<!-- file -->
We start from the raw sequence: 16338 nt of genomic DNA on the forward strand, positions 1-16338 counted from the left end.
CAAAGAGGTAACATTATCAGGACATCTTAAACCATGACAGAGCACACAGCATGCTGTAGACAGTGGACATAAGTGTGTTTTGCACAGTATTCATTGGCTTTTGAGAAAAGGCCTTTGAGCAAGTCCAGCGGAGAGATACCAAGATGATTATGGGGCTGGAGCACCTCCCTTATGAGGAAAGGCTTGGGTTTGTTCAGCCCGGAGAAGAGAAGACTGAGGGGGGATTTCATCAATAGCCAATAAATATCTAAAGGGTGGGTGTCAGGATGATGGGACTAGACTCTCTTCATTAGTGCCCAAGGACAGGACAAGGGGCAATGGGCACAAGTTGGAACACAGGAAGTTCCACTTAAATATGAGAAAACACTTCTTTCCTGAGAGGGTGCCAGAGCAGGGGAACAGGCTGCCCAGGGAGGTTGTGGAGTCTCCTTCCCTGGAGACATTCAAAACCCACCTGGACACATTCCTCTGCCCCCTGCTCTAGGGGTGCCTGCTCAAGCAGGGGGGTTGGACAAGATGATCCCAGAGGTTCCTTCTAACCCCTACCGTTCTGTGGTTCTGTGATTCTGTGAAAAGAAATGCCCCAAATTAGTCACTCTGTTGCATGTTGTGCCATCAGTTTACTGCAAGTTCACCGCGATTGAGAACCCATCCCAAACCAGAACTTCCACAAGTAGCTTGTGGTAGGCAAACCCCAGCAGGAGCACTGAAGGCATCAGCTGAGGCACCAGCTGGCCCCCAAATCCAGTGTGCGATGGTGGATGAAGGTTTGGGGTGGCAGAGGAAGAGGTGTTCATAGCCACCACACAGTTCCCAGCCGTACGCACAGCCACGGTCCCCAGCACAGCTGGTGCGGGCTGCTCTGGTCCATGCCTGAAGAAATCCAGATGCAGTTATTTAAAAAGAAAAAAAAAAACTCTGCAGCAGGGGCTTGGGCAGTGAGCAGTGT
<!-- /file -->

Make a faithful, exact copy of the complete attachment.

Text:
We start from the raw sequence: 16338 nt of genomic DNA on the forward strand, positions 1-16338 counted from the left end.
CAAAGAGGTAACATTATCAGGACATCTTAAACCATGACAGAGCACACAGCATGCTGTAGACAGTGGACATAAGTGTGTTTTGCACAGTATTCATTGGCTTTTGAGAAAAGGCCTTTGAGCAAGTCCAGCGGAGAGATACCAAGATGATTATGGGGCTGGAGCACCTCCCTTATGAGGAAAGGCTTGGGTTTGTTCAGCCCGGAGAAGAGAAGACTGAGGGGGGATTTCATCAATAGCCAATAAATATCTAAAGGGTGGGTGTCAGGATGATGGGACTAGACTCTCTTCATTAGTGCCCAAGGACAGGACAAGGGGCAATGGGCACAAGTTGGAACACAGGAAGTTCCACTTAAATATGAGAAAACACTTCTTTCCTGAGAGGGTGCCAGAGCAGGGGAACAGGCTGCCCAGGGAGGTTGTGGAGTCTCCTTCCCTGGAGACATTCAAAACCCACCTGGACACATTCCTCTGCCCCCTGCTCTAGGGGTGCCTGCTCAAGCAGGGGGGTTGGACAAGATGATCCCAGAGGTTCCTTCTAACCCCTACCGTTCTGTGGTTCTGTGATTCTGTGAAAAGAAATGCCCCAAATTAGTCACTCTGTTGCATGTTGTGCCATCAGTTTACTGCAAGTTCACCGCGATTGAGAACCCATCCCAAACCAGAACTTCCACAAGTAGCTTGTGGTAGGCAAACCCCAGCAGGAGCACTGAAGGCATCAGCTGAGGCACCAGCTGGCCCCCAAATCCAGTGTGCGATGGTGGATGAAGGTTTGGGGTGGCAGAGGAAGAGGTGTTCATAGCCACCACACAGTTCCCAGCCGTACGCACAGCCACGGTCCCCAGCACAGCTGGTGCGGGCTGCTCTGGTCCATGCCTGAAGAAATCCAGATGCAGTTATTTAAAAAGAAAAAAAAAAACTCTGCAGCAGGGGCTTGGGCAGTGAGCAGTGT